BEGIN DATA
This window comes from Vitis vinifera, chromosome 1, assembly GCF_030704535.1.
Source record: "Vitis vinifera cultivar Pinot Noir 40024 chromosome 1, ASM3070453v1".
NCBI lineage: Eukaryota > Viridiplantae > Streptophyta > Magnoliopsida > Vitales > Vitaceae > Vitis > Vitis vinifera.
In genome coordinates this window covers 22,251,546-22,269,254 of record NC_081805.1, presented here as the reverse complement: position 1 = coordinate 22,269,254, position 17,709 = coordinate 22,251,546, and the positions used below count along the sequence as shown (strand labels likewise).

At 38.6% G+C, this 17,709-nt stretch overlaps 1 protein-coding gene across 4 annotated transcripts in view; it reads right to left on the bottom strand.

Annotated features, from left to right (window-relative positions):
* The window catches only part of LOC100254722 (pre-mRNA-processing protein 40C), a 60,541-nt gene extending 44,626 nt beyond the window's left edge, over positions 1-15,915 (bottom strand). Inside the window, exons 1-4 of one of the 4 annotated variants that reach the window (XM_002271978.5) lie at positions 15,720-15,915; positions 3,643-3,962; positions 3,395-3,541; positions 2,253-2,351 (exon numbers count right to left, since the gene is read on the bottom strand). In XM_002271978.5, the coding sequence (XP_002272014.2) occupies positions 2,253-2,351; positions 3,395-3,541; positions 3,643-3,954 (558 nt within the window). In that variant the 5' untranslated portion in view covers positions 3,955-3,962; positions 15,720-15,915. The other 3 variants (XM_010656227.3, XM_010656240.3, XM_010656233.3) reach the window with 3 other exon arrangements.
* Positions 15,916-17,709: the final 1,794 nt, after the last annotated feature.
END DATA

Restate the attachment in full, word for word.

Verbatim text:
This window comes from Vitis vinifera, chromosome 1, assembly GCF_030704535.1.
Source record: "Vitis vinifera cultivar Pinot Noir 40024 chromosome 1, ASM3070453v1".
NCBI lineage: Eukaryota > Viridiplantae > Streptophyta > Magnoliopsida > Vitales > Vitaceae > Vitis > Vitis vinifera.
In genome coordinates this window covers 22,251,546-22,269,254 of record NC_081805.1, presented here as the reverse complement: position 1 = coordinate 22,269,254, position 17,709 = coordinate 22,251,546, and the positions used below count along the sequence as shown (strand labels likewise).

At 38.6% G+C, this 17,709-nt stretch overlaps 1 protein-coding gene across 4 annotated transcripts in view; it reads right to left on the bottom strand.

Annotated features, from left to right (window-relative positions):
* The window catches only part of LOC100254722 (pre-mRNA-processing protein 40C), a 60,541-nt gene extending 44,626 nt beyond the window's left edge, over positions 1-15,915 (bottom strand). Inside the window, exons 1-4 of one of the 4 annotated variants that reach the window (XM_002271978.5) lie at positions 15,720-15,915; positions 3,643-3,962; positions 3,395-3,541; positions 2,253-2,351 (exon numbers count right to left, since the gene is read on the bottom strand). In XM_002271978.5, the coding sequence (XP_002272014.2) occupies positions 2,253-2,351; positions 3,395-3,541; positions 3,643-3,954 (558 nt within the window). In that variant the 5' untranslated portion in view covers positions 3,955-3,962; positions 15,720-15,915. The other 3 variants (XM_010656227.3, XM_010656240.3, XM_010656233.3) reach the window with 3 other exon arrangements.
* Positions 15,916-17,709: the final 1,794 nt, after the last annotated feature.